If there’s anything that iOS has done, it’s changed the types of games that we are able to play. When you look back on things, we’ve gotten a lot of unique games that created entire genres by themselves, such as Canabalt. And I believe that Luxuria Superbia is another game that is unique to the world of touch screen gaming, though you’ll have to get past the whole “dirty feeling” thing going on.
Even though I say that this is a great example of a game made for touch, Luxuria Superbia is also available on Ouya, Mac, and Windows. You can also demo the game itself from your web browser, with the touch controls added later. But coming from mostly iOS gaming, Luxuria Superbia seems natural on touch screens.
The visuals in Luxuria Superbia are superb, featuring the smooth walls of a flower, and as it fills with color due to touch, strange, hypnotic objects start appearing in this flower tunnel. It may start out pretty blank and boring, since the flower will be without color, but as you touch the screen, it will fill the flower with color, thus making it happy, among other things.
Music is also a big part of the experience with this game, so I recommend that you play with the sound on, or at least have a good pair of headphones if your out in public playing this game. The soundtrack itself is quite whimsical and charming, and I found it enjoyable.
So what is going on here? I was a bit confused when I started playing, but it’s all about control. There will be a garden that will showcase 12 different flowers that you will journey into by the means of mysterious flower tunnels. Each flower will be different, and feature a different number of petals. While there are 12 flowers, you will have to clear the previous one in order to unlock the next one, so there is a linear factor going on here.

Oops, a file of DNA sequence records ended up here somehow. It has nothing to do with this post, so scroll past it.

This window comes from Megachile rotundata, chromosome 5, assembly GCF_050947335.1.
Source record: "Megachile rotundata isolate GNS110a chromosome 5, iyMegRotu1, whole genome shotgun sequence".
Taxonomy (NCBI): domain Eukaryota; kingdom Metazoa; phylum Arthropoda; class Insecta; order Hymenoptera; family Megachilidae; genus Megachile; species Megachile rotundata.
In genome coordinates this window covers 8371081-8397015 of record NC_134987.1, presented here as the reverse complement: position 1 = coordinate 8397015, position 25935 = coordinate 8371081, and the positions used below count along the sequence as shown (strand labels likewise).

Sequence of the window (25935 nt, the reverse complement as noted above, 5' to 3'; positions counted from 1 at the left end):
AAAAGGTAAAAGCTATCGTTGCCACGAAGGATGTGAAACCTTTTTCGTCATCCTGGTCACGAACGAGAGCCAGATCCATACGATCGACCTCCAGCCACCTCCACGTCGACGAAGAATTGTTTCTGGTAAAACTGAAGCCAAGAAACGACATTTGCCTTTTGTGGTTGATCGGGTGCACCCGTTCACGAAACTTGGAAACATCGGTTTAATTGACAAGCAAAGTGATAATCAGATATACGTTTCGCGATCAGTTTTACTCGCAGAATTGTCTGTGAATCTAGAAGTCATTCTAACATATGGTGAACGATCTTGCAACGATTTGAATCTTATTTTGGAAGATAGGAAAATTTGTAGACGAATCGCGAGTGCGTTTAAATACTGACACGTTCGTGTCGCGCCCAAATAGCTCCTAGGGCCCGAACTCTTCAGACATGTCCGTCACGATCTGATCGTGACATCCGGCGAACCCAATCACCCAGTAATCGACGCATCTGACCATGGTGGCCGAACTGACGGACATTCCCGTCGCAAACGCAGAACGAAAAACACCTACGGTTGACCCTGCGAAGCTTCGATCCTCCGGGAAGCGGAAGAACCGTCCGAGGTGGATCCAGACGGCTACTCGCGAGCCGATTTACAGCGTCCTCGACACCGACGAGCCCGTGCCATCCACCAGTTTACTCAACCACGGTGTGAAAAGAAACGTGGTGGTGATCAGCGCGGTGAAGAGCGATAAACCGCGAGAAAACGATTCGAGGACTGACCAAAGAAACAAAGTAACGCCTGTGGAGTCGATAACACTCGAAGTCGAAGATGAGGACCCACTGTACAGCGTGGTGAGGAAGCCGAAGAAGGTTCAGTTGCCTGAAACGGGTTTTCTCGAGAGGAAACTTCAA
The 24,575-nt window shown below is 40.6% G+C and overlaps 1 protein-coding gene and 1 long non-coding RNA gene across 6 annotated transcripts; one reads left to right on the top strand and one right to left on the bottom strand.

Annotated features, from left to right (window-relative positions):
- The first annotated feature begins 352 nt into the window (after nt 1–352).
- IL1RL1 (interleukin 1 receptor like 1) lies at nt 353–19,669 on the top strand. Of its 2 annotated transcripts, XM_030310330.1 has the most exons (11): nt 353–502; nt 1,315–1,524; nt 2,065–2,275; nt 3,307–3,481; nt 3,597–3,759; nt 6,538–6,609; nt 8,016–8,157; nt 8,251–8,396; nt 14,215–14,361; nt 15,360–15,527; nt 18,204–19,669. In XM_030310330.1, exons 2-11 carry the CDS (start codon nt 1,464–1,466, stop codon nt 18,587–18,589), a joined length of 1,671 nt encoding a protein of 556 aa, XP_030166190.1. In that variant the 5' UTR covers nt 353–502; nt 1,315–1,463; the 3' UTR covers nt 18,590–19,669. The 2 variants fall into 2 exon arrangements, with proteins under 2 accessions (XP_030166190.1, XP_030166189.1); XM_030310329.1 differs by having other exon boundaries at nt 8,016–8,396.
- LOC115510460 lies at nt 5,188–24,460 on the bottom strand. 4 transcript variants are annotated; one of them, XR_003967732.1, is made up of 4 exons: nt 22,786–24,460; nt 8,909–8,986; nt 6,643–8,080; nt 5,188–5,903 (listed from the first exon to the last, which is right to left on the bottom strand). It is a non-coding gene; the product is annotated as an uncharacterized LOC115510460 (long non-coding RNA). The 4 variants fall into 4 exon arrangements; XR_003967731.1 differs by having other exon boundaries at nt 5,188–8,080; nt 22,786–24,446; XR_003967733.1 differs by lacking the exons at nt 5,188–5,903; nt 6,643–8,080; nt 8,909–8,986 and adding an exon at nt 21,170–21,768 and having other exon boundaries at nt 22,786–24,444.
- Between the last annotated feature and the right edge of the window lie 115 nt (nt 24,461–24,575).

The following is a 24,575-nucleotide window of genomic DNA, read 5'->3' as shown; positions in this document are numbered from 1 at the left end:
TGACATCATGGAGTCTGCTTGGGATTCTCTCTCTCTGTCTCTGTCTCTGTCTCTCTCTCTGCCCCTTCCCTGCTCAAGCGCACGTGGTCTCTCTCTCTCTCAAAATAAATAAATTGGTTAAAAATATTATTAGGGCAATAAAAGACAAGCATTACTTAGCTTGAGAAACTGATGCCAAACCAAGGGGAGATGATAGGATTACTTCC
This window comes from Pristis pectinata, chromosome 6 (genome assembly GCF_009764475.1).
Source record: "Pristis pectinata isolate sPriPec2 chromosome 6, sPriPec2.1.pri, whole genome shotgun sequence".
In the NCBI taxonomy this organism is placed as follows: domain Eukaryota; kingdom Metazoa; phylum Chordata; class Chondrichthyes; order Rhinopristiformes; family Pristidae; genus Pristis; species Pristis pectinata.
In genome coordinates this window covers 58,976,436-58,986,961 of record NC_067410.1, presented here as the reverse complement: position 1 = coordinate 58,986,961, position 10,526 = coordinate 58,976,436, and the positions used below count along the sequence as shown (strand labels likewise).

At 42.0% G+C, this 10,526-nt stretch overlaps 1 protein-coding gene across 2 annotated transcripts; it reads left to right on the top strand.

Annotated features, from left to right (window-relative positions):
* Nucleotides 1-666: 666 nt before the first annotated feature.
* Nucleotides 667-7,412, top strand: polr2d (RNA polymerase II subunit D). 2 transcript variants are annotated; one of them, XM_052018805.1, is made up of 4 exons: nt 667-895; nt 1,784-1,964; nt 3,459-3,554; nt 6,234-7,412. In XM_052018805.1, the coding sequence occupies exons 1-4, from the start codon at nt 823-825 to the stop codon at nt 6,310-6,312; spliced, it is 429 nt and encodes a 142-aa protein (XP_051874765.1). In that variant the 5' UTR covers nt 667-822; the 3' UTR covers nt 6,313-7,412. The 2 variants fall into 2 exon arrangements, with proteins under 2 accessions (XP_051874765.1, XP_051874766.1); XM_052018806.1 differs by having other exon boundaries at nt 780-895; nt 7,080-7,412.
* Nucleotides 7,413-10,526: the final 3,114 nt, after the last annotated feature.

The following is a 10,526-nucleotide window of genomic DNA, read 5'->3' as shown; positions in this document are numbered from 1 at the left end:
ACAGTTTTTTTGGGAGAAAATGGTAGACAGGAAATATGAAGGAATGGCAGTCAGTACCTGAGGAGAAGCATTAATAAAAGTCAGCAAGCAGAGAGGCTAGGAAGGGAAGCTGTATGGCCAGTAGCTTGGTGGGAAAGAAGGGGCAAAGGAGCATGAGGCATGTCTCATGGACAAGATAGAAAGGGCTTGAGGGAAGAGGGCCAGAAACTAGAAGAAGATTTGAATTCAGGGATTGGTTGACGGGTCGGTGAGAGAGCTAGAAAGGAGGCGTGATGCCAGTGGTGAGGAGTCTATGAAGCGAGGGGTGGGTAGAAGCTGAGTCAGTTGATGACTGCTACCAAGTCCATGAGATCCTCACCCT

Each flower starts out without color. But with your finger’s touch (you can use one or multiple fingers at once), the flowers will begin to fill with color, and you’ll get more life to show up in the tunnel. However, you need to make sure that you tend to each petal as it may begin to lose color as you put more attention to others. The developers want you to be slow and gentle to reach the highest score, while trying to rush through will only result in failure. You will know when you clear the level because the screen will start telling you some interesting things, to say the least.
While it may be hard to pay attention to words while playing, it’s important to note that your iPad screen will literally “talk” to you through text that shows up in the middle. This may seem innocent enough, but things got a bit weird (to say the least) when I started seeing things like “Oh goodness yes” and “Pollinate me” showing up.
The developers claim that this is not a sex game, but it’s really hard to think otherwise while you play it — or maybe I just have the mind of a twelve-year-old. Instead, they market this game as “a simple game of touch, pleasure and joy.” So it’s like an “ode to joy,” even, but it does feature some very strong innuendos, so you’ve been warned.
Despite the insinuating text, I’ve actually been enjoying Luxuria Superbia for what it’s worth — a pleasurable experience of color, joy, and control. The visuals may be a bit weird at first, but this is in a good way. It’s like you’re experiencing an acid trip, but without the harmful effects. The soundtrack is beautiful as well, as you’d expect from a game like this. It’s also quite a challenge, testing how in control you really can be.
If you’re looking for something that is definitely unlike any other game you’ve ever played on your iPad, then give Luxuria Superbia a try. I’m really just wondering how long this will remain in the App Store, because, you know, all the suggestive text and stuff.
Luxuria Superbia can be found in the App Store for your iPad for the launch sale price of $2.99. The game is not compatible with the original iPad.